Because that’s what the teens use Instagram for.

Michael Wheeler [2:38 PM]
We have a residency at foldA about this very question!

sydneyskybetter [2:38 PM]
!!!!

[People gathering is] one of/maybe the last unique selling points that live art and church have in the platform wars.

Michael Wheeler [2:40 PM]
Basically the question driving the residency—which playwright Nicolas Billon is working on with the Games Institute at University of Waterloo, is how can playwrights write for VR when the choices can be determined by the machine.
Right now we are in a Bandersnatch, choose-your-own-adventure way of understanding choice in narrative.
BUT
The machine can also make the choices for you without you ever knowing.
So: if you look at a certain character 30 percent of the time or more, this happens, etc.

sydneyskybetter [2:49 PM]
That is something that the theatre navigates pretty well, whatever the contemporary utility of embodied presence is at a given moment.
Changes over time.
Still, we gather.

Michael Wheeler [2:49 PM]
Yes. People gathering seems to be a key aspect

sydneyskybetter [2:49 PM]
It’s one of/maybe the last unique selling points that live art and church have in the platform wars.
But that too could be about the affect management/contagion thing...

Michael Wheeler [2:50 PM]
Digital HAS pushed other forms there too.
Liveness—it is all there is left now that the data can be gotten for free.

sydneyskybetter [2:51 PM]
There is something to liveness as last bastion…
I can’t say I like it.
Our bodies just aren’t that smart.

Michael Wheeler [2:51 PM]
That gives me hope.

sydneyskybetter [2:51 PM]
Liveness is a solvable engineering problem.    

Michael Wheeler [2:51 PM]
How?

sydneyskybetter [2:52 PM]
I did a site visit a few months ago with a skunkworks team.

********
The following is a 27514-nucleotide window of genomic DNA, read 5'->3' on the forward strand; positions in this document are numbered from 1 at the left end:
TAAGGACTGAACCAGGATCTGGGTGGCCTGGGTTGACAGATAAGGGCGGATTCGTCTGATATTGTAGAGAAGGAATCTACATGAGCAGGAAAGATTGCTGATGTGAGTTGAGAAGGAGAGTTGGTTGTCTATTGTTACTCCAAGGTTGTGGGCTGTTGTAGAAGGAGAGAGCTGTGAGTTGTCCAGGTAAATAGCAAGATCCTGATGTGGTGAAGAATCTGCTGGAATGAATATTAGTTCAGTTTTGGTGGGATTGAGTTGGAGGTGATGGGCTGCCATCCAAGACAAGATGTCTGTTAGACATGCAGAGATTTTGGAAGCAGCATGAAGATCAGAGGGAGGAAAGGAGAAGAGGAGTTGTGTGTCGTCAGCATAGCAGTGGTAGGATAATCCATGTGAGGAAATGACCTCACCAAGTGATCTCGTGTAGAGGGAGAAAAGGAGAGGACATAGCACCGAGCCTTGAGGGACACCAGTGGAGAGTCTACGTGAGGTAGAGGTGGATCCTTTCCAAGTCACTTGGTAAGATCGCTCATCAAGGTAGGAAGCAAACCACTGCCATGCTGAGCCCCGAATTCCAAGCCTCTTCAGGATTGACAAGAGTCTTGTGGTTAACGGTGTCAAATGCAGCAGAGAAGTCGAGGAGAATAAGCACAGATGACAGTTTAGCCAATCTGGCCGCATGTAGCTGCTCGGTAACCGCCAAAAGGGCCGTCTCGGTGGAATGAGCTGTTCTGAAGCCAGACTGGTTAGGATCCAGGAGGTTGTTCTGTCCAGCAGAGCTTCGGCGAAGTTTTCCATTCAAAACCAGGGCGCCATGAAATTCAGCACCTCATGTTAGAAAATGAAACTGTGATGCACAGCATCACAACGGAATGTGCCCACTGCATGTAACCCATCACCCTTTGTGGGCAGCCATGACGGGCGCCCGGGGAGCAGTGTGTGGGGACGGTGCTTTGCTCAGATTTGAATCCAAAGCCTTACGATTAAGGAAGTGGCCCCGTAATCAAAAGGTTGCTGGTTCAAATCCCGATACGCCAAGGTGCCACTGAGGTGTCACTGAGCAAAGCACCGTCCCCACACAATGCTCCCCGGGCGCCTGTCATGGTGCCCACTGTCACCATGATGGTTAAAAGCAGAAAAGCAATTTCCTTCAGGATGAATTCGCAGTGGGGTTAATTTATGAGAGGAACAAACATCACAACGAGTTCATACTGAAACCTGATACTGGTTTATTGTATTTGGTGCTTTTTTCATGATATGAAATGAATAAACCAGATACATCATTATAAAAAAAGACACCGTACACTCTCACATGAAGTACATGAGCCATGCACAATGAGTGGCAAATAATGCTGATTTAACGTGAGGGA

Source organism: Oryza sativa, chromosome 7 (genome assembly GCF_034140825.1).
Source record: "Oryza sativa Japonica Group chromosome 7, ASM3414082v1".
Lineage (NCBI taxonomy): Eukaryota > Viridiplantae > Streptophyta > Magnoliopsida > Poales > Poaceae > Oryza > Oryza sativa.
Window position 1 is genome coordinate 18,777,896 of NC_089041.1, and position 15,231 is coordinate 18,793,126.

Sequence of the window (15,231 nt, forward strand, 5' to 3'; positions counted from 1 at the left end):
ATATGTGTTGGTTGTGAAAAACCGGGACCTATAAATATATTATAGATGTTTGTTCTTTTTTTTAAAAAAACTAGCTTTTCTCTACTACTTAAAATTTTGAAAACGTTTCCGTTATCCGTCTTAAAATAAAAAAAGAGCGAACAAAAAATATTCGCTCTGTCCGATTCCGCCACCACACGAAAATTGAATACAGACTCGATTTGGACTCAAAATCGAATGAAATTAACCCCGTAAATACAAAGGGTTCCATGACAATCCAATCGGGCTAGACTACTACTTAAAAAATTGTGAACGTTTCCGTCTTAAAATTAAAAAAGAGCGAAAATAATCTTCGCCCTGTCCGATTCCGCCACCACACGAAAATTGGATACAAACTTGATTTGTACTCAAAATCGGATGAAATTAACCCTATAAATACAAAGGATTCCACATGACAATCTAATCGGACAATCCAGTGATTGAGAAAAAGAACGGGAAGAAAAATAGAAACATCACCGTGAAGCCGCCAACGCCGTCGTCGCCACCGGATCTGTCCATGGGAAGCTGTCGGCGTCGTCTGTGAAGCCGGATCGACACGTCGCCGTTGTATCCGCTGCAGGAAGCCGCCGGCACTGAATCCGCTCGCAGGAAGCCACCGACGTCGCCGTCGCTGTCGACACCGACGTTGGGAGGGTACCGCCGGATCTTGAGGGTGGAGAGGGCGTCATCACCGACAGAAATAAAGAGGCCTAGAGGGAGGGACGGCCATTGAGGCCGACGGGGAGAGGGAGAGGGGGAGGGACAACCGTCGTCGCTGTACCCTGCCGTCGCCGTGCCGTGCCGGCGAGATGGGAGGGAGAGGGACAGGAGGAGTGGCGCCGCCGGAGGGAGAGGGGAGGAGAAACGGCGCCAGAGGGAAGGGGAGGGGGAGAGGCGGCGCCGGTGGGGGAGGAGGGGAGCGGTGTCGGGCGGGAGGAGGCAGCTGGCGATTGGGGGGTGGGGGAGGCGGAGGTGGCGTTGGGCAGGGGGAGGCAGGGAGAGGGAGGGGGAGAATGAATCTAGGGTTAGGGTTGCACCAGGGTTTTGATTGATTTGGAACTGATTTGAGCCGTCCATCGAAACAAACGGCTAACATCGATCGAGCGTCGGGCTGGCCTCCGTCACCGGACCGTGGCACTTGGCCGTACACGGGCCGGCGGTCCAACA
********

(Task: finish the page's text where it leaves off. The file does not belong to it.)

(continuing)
They’re trying to figure out, first, what kinds of motion capture is required to make avatars in virtual space less terrible looking.
But to do that, they need to deeply understand why it is that humans are so fixated—unconsciously—with facial expressiveness and affective cues.
These are active research questions.

Michael Wheeler [2:53 PM]
Booo.

sydneyskybetter [2:53 PM]
The next step is to represent the affective cues from other persons in virtual space.
Hand gestures, micro facial expressions, posture. All the stuff that our bodies communicate non-verbally.
An anecdote:
There was a revealing moment at the 2019 gaggle of the Conference for Research on Choreographic Interfaces.
A historian of theatre was like, I know motion capture is great and all, but won’t liveness always be central to theatrical experience?
About fourteen engineers’ hands went up in the audience. Engineers with arts backgrounds, mind you.
Folks working at Google, Apple, Adobe, Facebook.
One of the engineers told the historian to his face (gently, but knowledgeably, convincingly, and firmly) he was wrong.
Consumer-ready, immersive technologies that do affect management/liveness are coming. Maybe not as “well” as a show in a theatre, but good enough for most people, most of the time.
It has billions and billions of dollars of R&D behind it.
And it’s owned, entirely, by private corporations.
There are abundant reasons to be hopeful for the future of art making.
The thing I wonder about is resistance.

Michael Wheeler [3:02 PM]
Do go on.

sydneyskybetter [3:02 PM]
How to be hopeful *and* add friction to the cogs of surveillance capitalism.
I don’t want to reiterate the techtopia thing from the early 2000s that got us here, that thing where many of us trusted the rhetoric of massive platform companies that wanted us all to be friends, or to digitize all the books to liberate knowledge or whatever.
I don’t want the utopianism.
But for us to affect change—with climate, with capital—we *have* to have hope we’ll succeed and believe, fundamentally, that success is possible.

Michael Wheeler [3:03 PM]
I love this.
Social movements need hope to motivate the friction.

sydneyskybetter [3:04 PM]
To continue the metaphor a bit: friction is about oppositional resistance, working against inertia.
So even in the unfolding era of mixed reality, the question remains:
How can theatre do the work of resistance? What can theatre do to amplify the productive friction it historically has fostered?